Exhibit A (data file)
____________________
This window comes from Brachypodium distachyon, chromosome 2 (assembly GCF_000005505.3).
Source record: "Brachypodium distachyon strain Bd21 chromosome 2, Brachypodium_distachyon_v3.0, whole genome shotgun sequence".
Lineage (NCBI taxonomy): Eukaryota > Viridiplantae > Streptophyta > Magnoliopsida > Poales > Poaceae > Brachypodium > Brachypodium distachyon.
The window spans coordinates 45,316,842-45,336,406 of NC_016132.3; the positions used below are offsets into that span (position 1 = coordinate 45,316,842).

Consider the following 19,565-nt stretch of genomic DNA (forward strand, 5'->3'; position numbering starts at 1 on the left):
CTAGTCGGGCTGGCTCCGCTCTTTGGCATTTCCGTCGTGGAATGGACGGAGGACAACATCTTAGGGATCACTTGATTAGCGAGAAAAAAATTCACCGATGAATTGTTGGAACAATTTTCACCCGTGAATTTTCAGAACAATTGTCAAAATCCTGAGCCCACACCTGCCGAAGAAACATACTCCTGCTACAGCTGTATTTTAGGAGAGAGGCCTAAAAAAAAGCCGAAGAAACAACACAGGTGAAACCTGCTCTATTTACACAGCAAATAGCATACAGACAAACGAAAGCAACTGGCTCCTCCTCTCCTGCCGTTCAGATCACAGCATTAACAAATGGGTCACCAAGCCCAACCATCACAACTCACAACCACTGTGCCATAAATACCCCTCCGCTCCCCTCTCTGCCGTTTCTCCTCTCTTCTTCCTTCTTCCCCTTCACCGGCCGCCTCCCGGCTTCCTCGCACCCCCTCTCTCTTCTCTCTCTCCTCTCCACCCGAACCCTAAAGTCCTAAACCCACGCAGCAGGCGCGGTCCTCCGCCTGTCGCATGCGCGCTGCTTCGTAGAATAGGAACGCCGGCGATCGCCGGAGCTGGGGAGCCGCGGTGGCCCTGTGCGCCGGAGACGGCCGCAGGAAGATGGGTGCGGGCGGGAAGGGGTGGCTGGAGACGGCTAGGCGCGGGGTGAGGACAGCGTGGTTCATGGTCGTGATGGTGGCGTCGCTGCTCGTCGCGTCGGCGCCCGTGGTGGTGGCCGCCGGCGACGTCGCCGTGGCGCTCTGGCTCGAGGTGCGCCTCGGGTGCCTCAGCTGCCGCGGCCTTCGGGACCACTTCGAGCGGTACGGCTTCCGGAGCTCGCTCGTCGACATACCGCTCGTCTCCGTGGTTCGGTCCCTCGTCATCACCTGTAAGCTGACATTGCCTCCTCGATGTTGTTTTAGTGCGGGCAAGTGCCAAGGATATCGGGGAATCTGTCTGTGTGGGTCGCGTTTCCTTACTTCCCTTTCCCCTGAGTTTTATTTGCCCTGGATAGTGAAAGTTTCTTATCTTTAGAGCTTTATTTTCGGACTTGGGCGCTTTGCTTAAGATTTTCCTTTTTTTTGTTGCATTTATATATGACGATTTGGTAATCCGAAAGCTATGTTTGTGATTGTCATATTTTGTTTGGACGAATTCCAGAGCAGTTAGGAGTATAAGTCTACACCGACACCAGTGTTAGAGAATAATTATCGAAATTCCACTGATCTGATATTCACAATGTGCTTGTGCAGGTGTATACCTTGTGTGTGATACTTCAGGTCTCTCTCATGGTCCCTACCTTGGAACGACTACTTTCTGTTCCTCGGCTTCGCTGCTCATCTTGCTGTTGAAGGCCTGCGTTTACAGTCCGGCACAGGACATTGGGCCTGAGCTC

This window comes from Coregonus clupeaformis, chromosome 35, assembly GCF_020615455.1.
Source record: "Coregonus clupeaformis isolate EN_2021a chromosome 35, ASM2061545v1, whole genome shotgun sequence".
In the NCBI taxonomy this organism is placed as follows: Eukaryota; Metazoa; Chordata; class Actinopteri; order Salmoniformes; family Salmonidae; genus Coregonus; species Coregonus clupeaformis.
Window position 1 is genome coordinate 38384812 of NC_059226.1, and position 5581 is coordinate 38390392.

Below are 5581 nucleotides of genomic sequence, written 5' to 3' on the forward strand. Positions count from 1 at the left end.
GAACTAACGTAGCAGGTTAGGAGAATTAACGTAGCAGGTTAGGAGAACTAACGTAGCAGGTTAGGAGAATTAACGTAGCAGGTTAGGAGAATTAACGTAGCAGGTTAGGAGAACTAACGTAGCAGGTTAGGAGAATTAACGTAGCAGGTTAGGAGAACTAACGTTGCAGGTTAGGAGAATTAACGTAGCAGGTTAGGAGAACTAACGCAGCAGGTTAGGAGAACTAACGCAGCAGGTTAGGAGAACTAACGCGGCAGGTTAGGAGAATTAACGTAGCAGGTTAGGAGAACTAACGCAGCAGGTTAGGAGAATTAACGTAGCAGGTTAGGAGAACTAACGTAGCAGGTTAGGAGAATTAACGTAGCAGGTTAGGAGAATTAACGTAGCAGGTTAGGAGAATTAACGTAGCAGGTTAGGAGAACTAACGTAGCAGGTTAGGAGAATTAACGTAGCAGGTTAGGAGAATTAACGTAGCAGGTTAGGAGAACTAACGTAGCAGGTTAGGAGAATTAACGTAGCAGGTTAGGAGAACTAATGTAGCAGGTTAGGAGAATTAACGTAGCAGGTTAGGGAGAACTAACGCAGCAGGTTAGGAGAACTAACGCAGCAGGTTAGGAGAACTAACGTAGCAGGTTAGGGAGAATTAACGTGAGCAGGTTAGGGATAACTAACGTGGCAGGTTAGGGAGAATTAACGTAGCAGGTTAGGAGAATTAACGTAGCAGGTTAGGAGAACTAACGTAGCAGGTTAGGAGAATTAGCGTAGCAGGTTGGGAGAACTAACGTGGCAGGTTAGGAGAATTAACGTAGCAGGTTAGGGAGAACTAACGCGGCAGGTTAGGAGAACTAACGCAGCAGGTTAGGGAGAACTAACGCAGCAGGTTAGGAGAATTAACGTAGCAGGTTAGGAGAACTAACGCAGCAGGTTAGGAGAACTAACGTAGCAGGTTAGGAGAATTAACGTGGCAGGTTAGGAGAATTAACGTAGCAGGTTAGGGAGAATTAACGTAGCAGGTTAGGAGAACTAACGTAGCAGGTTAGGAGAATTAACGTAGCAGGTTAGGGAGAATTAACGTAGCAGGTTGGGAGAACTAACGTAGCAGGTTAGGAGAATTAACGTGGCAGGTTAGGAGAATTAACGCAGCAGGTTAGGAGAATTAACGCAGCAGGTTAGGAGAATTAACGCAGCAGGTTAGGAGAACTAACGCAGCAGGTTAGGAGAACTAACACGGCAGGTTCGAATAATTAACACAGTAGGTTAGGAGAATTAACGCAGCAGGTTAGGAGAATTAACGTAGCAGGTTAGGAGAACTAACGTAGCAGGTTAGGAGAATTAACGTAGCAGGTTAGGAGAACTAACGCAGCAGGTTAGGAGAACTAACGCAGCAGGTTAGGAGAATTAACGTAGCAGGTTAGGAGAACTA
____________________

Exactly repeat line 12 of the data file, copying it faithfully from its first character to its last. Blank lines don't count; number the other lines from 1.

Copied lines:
GAACTAACGTAGCAGGTTAGGAGAATTAACGTAGCAGGTTAGGAGAACTAACGTAGCAGGTTAGGAGAATTAACGTAGCAGGTTAGGAGAATTAACGTAGCAGGTTAGGAGAACTAACGTAGCAGGTTAGGAGAATTAACGTAGCAGGTTAGGAGAACTAACGTTGCAGGTTAGGAGAATTAACGTAGCAGGTTAGGAGAACTAACGCAGCAGGTTAGGAGAACTAACGCAGCAGGTTAGGAGAACTAACGCGGCAGGTTAGGAGAATTAACGTAGCAGGTTAGGAGAACTAACGCAGCAGGTTAGGAGAATTAACGTAGCAGGTTAGGAGAACTAACGTAGCAGGTTAGGAGAATTAACGTAGCAGGTTAGGAGAATTAACGTAGCAGGTTAGGAGAATTAACGTAGCAGGTTAGGAGAACTAACGTAGCAGGTTAGGAGAATTAACGTAGCAGGTTAGGAGAATTAACGTAGCAGGTTAGGAGAACTAACGTAGCAGGTTAGGAGAATTAACGTAGCAGGTTAGGAGAACTAATGTAGCAGGTTAGGAGAATTAACGTAGCAGGTTAGGGAGAACTAACGCAGCAGGTTAGGAGAACTAACGCAGCAGGTTAGGAGAACTAACGTAGCAGGTTAGGGAGAATTAACGTGAGCAGGTTAGGGATAACTAACGTGGCAGGTTAGGGAGAATTAACGTAGCAGGTTAGGAGAATTAACGTAGCAGGTTAGGAGAACTAACGTAGCAGGTTAGGAGAATTAGCGTAGCAGGTTGGGAGAACTAACGTGGCAGGTTAGGAGAATTAACGTAGCAGGTTAGGGAGAACTAACGCGGCAGGTTAGGAGAACTAACGCAGCAGGTTAGGGAGAACTAACGCAGCAGGTTAGGAGAATTAACGTAGCAGGTTAGGAGAACTAACGCAGCAGGTTAGGAGAACTAACGTAGCAGGTTAGGAGAATTAACGTGGCAGGTTAGGAGAATTAACGTAGCAGGTTAGGGAGAATTAACGTAGCAGGTTAGGAGAACTAACGTAGCAGGTTAGGAGAATTAACGTAGCAGGTTAGGGAGAATTAACGTAGCAGGTTGGGAGAACTAACGTAGCAGGTTAGGAGAATTAACGTGGCAGGTTAGGAGAATTAACGCAGCAGGTTAGGAGAATTAACGCAGCAGGTTAGGAGAATTAACGCAGCAGGTTAGGAGAACTAACGCAGCAGGTTAGGAGAACTAACACGGCAGGTTCGAATAATTAACACAGTAGGTTAGGAGAATTAACGCAGCAGGTTAGGAGAATTAACGTAGCAGGTTAGGAGAACTAACGTAGCAGGTTAGGAGAATTAACGTAGCAGGTTAGGAGAACTAACGCAGCAGGTTAGGAGAACTAACGCAGCAGGTTAGGAGAATTAACGTAGCAGGTTAGGAGAACTA